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Culture Is Not An Excuse For Rape
National Organization of Sisters of Color Ending Sexual Assault (SCESA)
July 28, 2009 - The National Organization of Sisters of Color Ending Sexual Assault (SCESA) is shocked and saddened by recent news reports of the sexual assault of an 8-year-old girl by four children in Arizona.
SCESA is concerned that this crime is being viewed solely as a part of the victim’s culture. In the United States, we are quick to think of sexual assault only occurring in low-income or racial/ethnic communities yet sexual assault is an alarming public health crisis that affects all communities regardless of race, culture, income or sexual orientation.
Our communities are outraged by what has happened to this little girl, but solely placing blame on her country of origin or race, is irresponsible and only serves to breed misdirected anger and misunderstandings, and adds to the anti-immigrant sentiments in this country. Further, when we focus on sexual assault as a problem of only certain cultures or race, we miss the very real issue that sexual assault is a public health concern fueled by societal constructs in all communities.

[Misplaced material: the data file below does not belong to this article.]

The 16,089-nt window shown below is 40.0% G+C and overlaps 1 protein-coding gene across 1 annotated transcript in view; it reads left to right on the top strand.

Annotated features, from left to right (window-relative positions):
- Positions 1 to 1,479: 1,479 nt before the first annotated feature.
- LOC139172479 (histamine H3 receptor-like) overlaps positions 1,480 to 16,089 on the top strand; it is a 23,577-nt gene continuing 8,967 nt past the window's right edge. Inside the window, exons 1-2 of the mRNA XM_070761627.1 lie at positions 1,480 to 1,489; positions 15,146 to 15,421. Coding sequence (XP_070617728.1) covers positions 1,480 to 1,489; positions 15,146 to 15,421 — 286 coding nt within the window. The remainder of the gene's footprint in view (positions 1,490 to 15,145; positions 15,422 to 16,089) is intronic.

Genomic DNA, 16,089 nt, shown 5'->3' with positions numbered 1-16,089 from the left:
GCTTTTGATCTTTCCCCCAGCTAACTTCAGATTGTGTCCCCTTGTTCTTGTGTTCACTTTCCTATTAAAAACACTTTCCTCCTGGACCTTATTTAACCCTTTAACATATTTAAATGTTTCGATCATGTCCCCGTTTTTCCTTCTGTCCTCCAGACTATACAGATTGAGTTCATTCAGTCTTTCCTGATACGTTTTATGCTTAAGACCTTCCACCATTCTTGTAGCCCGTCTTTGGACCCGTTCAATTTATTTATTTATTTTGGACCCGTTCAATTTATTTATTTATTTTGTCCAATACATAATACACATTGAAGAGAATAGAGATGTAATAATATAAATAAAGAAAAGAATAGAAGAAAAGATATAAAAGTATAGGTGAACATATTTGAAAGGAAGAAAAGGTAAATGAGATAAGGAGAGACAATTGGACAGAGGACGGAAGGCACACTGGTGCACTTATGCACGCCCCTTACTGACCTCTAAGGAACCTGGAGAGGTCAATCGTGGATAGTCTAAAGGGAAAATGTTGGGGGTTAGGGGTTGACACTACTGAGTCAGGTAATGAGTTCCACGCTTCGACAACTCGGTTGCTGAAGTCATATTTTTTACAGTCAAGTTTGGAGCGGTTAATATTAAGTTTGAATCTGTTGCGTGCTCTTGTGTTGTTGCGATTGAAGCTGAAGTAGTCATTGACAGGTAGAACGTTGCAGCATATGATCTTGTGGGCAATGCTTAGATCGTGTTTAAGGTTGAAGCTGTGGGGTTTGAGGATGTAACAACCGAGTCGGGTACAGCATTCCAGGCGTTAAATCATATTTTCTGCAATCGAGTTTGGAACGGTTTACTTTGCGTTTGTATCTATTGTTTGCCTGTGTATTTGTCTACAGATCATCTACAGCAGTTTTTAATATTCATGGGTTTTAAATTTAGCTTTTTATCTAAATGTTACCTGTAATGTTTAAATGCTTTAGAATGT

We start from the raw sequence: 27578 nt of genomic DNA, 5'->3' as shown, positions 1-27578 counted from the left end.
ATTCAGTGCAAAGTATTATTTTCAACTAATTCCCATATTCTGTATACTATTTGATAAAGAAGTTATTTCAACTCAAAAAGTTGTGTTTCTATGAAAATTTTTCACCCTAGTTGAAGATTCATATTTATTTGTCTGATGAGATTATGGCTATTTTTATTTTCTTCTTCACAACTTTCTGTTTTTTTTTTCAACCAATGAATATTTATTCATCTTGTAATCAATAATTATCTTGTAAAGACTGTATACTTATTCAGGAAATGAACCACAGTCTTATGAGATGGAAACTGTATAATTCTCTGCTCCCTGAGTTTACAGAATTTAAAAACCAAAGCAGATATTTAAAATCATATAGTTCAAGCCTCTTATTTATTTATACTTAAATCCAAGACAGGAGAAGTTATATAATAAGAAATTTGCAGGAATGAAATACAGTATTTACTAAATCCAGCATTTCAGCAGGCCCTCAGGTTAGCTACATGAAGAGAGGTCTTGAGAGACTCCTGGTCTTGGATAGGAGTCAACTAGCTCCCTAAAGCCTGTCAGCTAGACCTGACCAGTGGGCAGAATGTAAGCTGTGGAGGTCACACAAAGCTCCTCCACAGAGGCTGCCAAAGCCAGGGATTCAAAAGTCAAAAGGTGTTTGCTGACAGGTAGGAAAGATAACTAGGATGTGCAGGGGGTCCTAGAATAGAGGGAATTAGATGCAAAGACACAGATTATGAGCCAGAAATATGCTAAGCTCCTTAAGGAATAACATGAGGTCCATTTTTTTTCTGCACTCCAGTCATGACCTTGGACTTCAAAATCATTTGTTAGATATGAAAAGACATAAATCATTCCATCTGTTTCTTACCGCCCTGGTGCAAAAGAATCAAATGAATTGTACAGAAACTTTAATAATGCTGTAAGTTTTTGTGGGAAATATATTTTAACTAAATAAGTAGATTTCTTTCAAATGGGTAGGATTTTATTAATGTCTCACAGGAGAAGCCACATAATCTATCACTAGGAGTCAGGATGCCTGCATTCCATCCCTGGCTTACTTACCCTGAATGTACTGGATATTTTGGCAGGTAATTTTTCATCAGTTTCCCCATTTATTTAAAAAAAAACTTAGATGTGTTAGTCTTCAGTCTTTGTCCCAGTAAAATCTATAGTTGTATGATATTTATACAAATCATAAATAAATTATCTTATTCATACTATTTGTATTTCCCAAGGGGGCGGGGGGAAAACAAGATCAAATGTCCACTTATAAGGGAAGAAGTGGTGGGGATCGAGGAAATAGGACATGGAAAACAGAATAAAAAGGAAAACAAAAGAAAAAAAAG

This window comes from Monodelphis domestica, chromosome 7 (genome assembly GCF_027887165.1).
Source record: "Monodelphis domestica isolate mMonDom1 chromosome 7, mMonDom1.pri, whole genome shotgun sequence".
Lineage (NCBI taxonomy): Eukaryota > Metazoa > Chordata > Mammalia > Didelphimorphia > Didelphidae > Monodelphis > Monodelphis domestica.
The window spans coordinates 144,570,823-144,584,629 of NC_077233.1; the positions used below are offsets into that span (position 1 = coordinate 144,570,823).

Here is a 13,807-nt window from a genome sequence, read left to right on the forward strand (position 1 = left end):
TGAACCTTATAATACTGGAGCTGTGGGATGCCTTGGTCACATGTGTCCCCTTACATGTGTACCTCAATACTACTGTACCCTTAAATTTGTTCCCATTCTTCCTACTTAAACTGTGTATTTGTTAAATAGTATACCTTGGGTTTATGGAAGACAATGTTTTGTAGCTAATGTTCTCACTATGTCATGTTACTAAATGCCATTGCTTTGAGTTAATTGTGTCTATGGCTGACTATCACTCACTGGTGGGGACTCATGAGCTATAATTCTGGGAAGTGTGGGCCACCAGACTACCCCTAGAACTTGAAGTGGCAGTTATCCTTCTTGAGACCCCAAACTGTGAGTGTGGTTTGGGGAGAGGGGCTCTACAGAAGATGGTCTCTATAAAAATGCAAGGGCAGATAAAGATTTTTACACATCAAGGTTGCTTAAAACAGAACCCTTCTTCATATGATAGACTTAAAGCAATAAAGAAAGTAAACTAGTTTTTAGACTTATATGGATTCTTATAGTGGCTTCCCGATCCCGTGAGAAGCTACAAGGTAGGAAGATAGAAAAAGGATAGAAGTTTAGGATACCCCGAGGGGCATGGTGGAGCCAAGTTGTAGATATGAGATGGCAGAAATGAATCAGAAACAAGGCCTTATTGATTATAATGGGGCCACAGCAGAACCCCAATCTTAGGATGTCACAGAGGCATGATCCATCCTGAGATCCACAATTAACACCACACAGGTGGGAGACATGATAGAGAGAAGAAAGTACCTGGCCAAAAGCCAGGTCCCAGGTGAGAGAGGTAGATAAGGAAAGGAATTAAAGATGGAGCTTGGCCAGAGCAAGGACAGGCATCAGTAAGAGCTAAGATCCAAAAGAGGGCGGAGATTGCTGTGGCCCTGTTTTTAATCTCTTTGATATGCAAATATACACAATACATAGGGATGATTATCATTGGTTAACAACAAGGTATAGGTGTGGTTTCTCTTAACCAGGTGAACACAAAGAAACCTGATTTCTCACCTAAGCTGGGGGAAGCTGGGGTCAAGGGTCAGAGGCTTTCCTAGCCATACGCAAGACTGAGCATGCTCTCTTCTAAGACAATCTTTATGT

“We cannot allow culture to be used as a scapegoat for individual behavior. To blame the Liberian community for what this girl is going through is an outrage. Our primary concern should be supporting the victim, and instead of condemning the family and its culture we must seek opportunities to educate the family and all communities on the dynamics of sexual assault” says SCESA Executive Director, Condencia Brade.
The phenomenon of blaming the victim and concerns about shame for the family in the aftermath of a sexual assault is not exclusive to any one culture. In fact, it is a key reason why sexual assault remains the most under reported crime in this county and others. Unfortunately, though a complex dynamic, it is also not uncommon for parents (of any culture) to deny the rape of their child. Cases such as these remind us of the importance of culturally appropriate and relevant responses that take into consideration a victim’s culture and the need for education of all communities, adults and families on the dynamic of sexual assault and the responsibility to protect those most vulnerable.
Further, we cannot overlook the importance of addressing the fact that the attackers were children themselves. The alarming reality is that sexual assault committed by young boys - especially perpetrators between the ages of 13 and 17 - is a growing concern in this country. We must seek opportunities to halt
the messages that all youths are receiving about sex and violence.
The National Organization of Sisters of Color Ending Sexual Assault (SCESA) is a Women of Color-led nonprofit dedicated to working with our communities to create a just society in which Women of Color are able to live healthy lives free of violence.
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